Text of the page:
Abstract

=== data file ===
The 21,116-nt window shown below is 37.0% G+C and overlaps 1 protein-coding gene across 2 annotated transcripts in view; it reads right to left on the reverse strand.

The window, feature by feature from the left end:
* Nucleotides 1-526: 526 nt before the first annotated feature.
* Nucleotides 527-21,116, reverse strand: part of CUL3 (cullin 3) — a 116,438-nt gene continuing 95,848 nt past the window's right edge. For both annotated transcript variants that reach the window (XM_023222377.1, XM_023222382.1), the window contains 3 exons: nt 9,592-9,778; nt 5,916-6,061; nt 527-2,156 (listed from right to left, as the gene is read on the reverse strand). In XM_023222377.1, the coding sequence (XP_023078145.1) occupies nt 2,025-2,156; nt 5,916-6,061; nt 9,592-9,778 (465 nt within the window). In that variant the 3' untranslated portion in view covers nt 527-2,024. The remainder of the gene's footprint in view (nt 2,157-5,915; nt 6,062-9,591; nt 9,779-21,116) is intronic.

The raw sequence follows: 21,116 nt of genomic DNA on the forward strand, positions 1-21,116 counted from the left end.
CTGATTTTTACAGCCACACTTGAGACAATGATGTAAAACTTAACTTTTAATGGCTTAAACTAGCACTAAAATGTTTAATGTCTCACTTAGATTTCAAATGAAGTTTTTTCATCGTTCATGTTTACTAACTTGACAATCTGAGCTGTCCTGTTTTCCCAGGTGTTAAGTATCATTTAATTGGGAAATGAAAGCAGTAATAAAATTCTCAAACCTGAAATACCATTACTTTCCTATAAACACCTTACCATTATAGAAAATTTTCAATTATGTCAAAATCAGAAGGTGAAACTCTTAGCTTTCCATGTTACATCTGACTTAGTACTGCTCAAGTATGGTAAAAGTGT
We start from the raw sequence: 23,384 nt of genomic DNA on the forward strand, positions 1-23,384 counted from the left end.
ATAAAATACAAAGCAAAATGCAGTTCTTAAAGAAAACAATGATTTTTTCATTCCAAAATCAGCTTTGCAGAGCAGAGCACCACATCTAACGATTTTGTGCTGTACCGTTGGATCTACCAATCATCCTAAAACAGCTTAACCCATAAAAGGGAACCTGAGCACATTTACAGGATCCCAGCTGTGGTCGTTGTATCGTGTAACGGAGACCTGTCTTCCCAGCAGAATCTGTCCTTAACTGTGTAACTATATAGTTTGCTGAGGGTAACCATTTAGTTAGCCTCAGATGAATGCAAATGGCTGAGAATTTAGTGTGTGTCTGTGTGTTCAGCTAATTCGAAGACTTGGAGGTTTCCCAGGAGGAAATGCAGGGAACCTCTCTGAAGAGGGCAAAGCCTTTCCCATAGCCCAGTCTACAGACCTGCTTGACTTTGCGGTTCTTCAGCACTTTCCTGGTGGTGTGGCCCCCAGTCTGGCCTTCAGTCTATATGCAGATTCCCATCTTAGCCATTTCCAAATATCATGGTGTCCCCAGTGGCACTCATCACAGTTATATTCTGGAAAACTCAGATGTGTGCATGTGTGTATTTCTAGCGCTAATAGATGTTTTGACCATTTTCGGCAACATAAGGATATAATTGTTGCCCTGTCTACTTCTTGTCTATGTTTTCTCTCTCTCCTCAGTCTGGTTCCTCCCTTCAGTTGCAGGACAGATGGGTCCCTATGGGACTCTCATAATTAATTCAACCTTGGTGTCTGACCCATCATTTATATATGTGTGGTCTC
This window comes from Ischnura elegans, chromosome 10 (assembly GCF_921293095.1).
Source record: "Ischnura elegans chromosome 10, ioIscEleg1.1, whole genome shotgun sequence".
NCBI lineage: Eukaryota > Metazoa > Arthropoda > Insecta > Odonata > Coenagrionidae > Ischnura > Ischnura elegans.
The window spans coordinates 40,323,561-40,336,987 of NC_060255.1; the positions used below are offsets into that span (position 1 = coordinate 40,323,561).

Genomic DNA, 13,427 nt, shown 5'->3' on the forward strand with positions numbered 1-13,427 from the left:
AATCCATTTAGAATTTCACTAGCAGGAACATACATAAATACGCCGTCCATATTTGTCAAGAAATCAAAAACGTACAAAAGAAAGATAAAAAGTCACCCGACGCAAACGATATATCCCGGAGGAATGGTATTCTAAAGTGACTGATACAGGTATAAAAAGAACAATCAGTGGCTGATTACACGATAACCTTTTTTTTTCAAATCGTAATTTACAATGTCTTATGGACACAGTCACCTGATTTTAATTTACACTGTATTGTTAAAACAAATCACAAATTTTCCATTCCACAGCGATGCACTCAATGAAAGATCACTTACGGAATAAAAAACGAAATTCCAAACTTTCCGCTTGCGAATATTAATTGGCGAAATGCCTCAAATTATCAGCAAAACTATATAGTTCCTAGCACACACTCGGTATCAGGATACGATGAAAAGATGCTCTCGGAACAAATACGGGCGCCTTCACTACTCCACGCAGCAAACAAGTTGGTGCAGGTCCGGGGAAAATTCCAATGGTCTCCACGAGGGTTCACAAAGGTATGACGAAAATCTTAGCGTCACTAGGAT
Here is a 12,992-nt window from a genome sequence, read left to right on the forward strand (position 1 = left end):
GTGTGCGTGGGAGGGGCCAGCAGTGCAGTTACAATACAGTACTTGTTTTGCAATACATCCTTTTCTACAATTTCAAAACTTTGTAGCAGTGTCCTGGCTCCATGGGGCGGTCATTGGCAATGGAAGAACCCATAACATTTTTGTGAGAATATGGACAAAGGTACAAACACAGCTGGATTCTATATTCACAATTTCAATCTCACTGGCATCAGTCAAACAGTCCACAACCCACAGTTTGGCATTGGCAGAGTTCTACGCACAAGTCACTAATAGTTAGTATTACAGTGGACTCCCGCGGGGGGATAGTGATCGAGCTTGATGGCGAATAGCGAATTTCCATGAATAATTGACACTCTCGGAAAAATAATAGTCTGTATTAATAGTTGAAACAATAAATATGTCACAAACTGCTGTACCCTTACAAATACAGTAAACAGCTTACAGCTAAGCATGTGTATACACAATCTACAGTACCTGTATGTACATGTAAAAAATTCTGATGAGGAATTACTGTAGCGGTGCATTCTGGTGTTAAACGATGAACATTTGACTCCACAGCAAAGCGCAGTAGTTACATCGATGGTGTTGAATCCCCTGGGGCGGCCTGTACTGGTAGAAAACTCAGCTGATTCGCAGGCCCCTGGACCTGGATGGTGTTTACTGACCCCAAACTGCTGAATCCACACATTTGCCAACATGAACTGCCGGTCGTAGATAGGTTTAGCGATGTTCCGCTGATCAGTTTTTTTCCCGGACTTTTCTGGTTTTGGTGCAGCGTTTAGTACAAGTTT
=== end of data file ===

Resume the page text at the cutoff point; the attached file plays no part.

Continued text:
Four-day school weeks are used in over 1,600 schools across twenty-four states but little is known about adoption and implementation of these types of school calendars. Through examinations of school calendars and correspondence with school districts, we have compiled the most complete four-day school week dataset to date. We use this unique database to conduct a comprehensive analysis of four-day school week policy adoption and implementation. We find adoption of four-day school weeks is often financially motivated and has generally remained a small, rural district phenomenon. These schedules feature a day off once a week—often Friday—with increased time in school on each of the remaining four school days that, on average, is nearly an hour longer than the national average among five-day schools. Four-day school week schedules average only 148 school days per year, resulting in less time in school than the national average for five-day schools (180 days per year) despite the longer school days. Substantial heterogeneity exists in the structure of these schedules across states, which may help explain differential four-day school week effects on student outcomes across institutional settings in the previous literature.

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